Thursday, April 19, 2012
Really Good Book
I'm so mad and disgusted about the economic data that I am forced to divert my disgust into something I can do something about. That something ain't the economy.
However, we actually could do something to lower medical costs and achieve better outcomes, and this book is a good way to start thinking about the problem.
Medical science in the US is compartmentalized and terribly bad at handling aggregated risks. This has largely happened because of insurance companies, so they won't be the solution.
Periodically I dream of what a really good medical AI system could do. Right now we are mandating that most the monies being spent be thrown away, and it's a tragedy. To begin to understand that tragedy read Testing Treatments.
"A cursory examination of the most recent 15 years worth of national mortality data provided on the Centers for Disease Control and Prevention website offers some intriguing clues to this mystery. We find the largest rise in American mortality rates occurred in 1999, the year Vioxx was introduced, while the largest drop occurred in 2004, the year it was withdrawn. Vioxx was almost entirely marketed to the elderly, and these substantial changes in national death-rate were completely concentrated within the 65-plus population. The FDA studies had proven that use of Vioxx led to deaths from cardiovascular diseases such as heart attacks and strokes, and these were exactly the factors driving the changes in national mortality rates... Perhaps 500,000 or more premature American deaths may have resulted from Vioxx, a figure substantially larger than the 3,468 deaths of named individuals acknowledged by Merck during the settlement of its lawsuit."
My emphasis. Reminds me of the Stalin quote on the difference between tragedies and statistics.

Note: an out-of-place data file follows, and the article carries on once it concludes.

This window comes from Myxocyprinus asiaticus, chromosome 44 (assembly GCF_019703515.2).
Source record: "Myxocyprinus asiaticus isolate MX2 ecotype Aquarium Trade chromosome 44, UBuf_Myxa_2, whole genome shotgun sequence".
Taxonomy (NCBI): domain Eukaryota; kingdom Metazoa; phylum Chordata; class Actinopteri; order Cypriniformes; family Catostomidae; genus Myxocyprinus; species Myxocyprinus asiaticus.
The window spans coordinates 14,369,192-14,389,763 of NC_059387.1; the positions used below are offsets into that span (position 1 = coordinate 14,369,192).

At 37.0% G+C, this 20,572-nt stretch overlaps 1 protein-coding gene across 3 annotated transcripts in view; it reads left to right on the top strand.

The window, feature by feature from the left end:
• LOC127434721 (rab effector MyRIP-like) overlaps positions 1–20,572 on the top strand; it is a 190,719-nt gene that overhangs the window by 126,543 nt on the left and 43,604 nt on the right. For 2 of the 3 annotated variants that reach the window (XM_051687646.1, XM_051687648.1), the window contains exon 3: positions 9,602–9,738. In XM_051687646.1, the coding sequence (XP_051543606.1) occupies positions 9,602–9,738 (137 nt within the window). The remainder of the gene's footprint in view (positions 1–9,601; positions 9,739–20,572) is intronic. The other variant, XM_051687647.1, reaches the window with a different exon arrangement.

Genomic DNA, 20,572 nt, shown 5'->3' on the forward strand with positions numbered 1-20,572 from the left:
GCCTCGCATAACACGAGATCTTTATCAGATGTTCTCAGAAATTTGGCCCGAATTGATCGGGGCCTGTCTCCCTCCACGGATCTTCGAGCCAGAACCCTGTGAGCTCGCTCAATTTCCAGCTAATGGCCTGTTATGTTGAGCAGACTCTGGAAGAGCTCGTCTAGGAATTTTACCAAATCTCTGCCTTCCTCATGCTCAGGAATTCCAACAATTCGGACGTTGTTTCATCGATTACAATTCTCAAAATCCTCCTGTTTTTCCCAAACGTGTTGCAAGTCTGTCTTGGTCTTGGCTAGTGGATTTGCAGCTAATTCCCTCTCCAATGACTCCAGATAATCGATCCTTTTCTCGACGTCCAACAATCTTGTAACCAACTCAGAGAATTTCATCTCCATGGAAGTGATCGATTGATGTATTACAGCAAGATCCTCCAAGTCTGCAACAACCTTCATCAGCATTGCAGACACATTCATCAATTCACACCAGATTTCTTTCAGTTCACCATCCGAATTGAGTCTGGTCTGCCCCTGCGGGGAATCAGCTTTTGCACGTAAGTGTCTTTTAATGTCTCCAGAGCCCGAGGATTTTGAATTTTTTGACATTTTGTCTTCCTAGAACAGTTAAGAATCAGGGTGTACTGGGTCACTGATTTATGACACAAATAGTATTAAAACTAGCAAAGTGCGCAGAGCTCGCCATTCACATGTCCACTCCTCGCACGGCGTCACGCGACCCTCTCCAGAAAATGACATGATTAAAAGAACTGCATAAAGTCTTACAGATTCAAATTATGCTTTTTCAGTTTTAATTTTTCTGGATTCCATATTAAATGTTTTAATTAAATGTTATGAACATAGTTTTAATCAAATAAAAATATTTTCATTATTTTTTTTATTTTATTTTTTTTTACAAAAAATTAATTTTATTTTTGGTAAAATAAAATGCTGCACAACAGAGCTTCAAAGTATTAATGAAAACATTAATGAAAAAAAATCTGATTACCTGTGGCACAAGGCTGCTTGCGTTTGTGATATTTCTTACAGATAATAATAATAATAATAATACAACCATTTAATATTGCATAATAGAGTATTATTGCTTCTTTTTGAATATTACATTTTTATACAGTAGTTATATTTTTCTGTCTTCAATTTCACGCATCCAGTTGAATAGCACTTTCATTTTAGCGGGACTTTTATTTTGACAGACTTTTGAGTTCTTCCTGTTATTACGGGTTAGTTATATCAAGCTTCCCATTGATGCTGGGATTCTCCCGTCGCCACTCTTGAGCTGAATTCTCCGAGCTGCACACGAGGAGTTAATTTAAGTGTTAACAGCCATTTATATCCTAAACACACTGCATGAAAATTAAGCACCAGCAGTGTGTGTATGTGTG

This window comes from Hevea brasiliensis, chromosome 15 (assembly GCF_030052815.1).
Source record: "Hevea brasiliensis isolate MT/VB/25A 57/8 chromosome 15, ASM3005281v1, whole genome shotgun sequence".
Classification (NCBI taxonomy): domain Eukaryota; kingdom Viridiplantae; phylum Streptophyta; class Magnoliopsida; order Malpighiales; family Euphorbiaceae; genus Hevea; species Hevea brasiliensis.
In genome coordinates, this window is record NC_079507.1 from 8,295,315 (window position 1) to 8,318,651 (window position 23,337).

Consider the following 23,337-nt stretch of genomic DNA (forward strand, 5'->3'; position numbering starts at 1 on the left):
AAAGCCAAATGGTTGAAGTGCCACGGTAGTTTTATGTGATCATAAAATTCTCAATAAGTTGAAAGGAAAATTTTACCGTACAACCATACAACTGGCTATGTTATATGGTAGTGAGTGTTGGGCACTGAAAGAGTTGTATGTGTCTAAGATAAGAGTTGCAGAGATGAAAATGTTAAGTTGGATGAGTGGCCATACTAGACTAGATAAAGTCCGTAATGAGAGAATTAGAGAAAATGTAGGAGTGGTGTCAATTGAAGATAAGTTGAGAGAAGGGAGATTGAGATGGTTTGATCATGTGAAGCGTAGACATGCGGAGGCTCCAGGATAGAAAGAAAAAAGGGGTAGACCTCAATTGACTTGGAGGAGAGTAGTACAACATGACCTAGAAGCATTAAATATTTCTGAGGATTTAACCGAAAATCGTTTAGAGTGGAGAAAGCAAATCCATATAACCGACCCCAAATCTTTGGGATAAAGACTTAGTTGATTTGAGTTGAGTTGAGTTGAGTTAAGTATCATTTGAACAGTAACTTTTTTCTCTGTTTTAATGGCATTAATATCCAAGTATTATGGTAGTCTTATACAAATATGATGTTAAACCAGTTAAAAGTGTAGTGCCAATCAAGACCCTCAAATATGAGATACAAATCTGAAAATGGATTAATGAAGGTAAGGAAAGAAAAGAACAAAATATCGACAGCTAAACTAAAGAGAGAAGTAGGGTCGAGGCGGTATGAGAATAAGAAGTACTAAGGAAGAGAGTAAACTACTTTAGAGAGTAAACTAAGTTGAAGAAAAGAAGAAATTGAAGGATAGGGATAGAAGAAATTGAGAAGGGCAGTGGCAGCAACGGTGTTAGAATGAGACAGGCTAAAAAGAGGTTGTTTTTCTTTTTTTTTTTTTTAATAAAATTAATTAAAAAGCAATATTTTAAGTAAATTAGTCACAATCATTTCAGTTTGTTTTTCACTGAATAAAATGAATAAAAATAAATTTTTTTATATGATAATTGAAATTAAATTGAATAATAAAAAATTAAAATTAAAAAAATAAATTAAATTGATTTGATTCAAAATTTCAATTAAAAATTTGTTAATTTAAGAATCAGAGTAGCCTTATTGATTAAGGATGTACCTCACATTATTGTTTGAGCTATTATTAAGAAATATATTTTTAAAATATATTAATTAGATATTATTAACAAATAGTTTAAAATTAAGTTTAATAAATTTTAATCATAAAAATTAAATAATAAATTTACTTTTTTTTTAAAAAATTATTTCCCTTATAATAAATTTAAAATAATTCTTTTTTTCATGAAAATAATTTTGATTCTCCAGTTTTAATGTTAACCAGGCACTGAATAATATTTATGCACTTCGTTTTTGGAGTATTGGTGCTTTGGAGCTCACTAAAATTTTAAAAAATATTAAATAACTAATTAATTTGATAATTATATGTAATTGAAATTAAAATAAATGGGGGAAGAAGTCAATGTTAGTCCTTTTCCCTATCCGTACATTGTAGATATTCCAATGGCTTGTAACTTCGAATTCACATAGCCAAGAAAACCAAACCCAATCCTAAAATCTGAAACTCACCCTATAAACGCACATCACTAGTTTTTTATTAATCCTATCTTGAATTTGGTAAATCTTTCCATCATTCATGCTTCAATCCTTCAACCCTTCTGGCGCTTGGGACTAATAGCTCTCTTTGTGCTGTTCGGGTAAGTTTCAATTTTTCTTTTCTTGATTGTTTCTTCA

I would call the practice of medicine a craft based on science. The science must provide the tools, but the ultimate effect of use of the tools in the individual patient will be determined largely by the skill of the treating professionals, and part of this skill is knowing when NOT to use a treatment.
This is Niels Bohr territory:
Technology has advanced more in the last thirty years than in the previous two thousand. The exponential increase in advancement will only continue. Anthropological Commentary The opposite of a trivial truth is false; the opposite of a great truth is also true.
There are two great truths in medicine, and they are becoming ever more true as we expand the science. Medicine is a craft and medicine is a science. The science will become ever more destructive if not properly guided by the craftsmen, but the ability of the craftsmen to heal is largely dependent on the science.
This results in docs ordering more and more tests and analyzing reports and statistics instead of treating patients as individuals. One can't really blame a new doc for doing that as he/she has big school loans to pay off; and by the time the loans are paid off a person has gotten set in their ways.
Having insurance plans cover routine care only exacerbates the problem. I don't need insurance for health care, I need it for emergency and extreme illness care. I like the trend of moving routine things to drug-store clinics, but unfortunately this isn't starting any undoing of the assembly-line nature of the remaining doctor/patient visits.
It's a great drug that should still be on the market, but it shouldn't be prescribed AS IT WAS.
Vioxx clearly has CV risks and they are major. Whether its use in any single patient is warranted, especially long-term, is a matter of clinical judgment.
I think the drug was over prescribed because it worked so well on pain.
Right now, letrozole is a drug out there which really does work to prevent recurrence of hormonally-responsive breast cancer. But it also has high CV risks (about half probably of those of Vioxx), and I guarantee you that some older patients are being killed with it.
We have to shift our medical practice to proper risk-balancing.
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